This month’s bundle of letters includes one from Carol Bridges, mayor of the dusty, blue-collar town of Chickasaw, Texas. For nearly a century, Chickasaw has relied on the jobs and goodwill of Hogan Consolidated, a family-run manufacturer of industrial parts. Now East Coast lawyers and investment bankers have taken aim at the company. The citizens of Chickasaw fear it may be acquired or bankrupted, leading to massive layoffs — effectively destroying the town.

Durwood and his trusty bluetick coonhound, Sue-Ann, fly to Texas to see what can be done. They find a young CEO born with a silver spoon in his mouth. Factory workers with hammers. A good woman, Carol Bridges, who knows her town is being cheated but can’t get to the bottom of how. And lawyers.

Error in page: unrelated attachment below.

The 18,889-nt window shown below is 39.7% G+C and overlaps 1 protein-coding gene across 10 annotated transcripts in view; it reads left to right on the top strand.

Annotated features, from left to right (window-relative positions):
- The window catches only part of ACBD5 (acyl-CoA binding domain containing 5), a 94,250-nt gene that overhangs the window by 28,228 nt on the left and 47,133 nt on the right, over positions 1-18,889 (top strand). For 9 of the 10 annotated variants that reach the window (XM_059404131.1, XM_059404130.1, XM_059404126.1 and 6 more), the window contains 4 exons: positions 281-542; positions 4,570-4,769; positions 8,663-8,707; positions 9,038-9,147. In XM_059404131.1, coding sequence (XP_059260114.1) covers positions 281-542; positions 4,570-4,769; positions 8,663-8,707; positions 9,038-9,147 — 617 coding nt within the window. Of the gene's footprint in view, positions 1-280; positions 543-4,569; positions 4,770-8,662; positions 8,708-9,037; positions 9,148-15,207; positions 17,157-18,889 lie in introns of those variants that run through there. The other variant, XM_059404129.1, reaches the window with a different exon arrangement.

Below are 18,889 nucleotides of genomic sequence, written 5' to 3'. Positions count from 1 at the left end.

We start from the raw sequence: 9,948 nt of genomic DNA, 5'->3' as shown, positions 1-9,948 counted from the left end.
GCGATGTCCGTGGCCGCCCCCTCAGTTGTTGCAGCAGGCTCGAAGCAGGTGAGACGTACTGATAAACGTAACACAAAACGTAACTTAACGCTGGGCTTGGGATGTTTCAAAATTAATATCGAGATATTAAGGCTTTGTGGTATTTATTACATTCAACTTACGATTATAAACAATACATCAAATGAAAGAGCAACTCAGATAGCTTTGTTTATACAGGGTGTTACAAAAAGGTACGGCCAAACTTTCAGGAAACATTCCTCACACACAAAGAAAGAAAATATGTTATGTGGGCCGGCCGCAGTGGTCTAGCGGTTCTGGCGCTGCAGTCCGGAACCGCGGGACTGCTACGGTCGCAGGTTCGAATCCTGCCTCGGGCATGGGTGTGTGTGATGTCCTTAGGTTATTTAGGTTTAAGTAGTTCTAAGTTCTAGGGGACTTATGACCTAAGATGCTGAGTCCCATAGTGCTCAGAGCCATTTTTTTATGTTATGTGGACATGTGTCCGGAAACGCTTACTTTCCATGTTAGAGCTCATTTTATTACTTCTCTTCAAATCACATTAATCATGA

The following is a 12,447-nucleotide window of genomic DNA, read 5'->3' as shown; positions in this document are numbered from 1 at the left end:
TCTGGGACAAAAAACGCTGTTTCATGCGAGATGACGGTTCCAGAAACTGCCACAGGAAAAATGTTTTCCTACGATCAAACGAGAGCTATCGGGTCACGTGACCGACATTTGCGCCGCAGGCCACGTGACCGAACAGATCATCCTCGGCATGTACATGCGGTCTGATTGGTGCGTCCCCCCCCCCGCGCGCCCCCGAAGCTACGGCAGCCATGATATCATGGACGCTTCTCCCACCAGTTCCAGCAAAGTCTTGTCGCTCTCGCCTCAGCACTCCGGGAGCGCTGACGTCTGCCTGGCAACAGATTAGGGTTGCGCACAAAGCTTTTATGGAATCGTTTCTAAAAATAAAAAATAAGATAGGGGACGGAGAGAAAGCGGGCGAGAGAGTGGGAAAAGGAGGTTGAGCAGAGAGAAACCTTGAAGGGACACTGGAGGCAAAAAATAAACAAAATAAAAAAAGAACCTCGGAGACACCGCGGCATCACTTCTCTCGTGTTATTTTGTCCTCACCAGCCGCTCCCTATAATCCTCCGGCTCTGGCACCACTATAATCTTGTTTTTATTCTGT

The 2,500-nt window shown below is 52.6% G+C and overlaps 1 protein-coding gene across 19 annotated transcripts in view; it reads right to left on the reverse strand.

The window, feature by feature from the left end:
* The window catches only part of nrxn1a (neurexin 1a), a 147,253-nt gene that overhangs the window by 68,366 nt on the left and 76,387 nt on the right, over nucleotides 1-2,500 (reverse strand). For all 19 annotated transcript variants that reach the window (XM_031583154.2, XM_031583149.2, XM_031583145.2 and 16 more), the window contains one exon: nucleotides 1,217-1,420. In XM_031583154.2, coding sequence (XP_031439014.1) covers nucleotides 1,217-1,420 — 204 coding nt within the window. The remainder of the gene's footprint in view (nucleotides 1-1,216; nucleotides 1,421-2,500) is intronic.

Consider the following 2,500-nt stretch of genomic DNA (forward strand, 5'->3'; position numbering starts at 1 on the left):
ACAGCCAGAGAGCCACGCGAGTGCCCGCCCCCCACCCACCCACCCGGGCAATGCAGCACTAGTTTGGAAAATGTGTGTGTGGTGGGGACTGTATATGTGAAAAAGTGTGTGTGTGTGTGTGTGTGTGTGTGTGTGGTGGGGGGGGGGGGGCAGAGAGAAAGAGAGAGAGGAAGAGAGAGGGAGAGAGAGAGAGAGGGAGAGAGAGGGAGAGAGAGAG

Dirty, good-for-nothing lawyers.

~~~

Book Details:

Genre: Action-Adventure / Western Romance

Published by: Jeff Bond Books

Publication Date: June 15, 2020

Number of Pages: 215

ISBN: 1732255296 (ISBN13: 9781732255296)

Series: Third Chance Enterprises

Purchase Links: Amazon | Third Chance Stories | Goodreads

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Read an excerpt: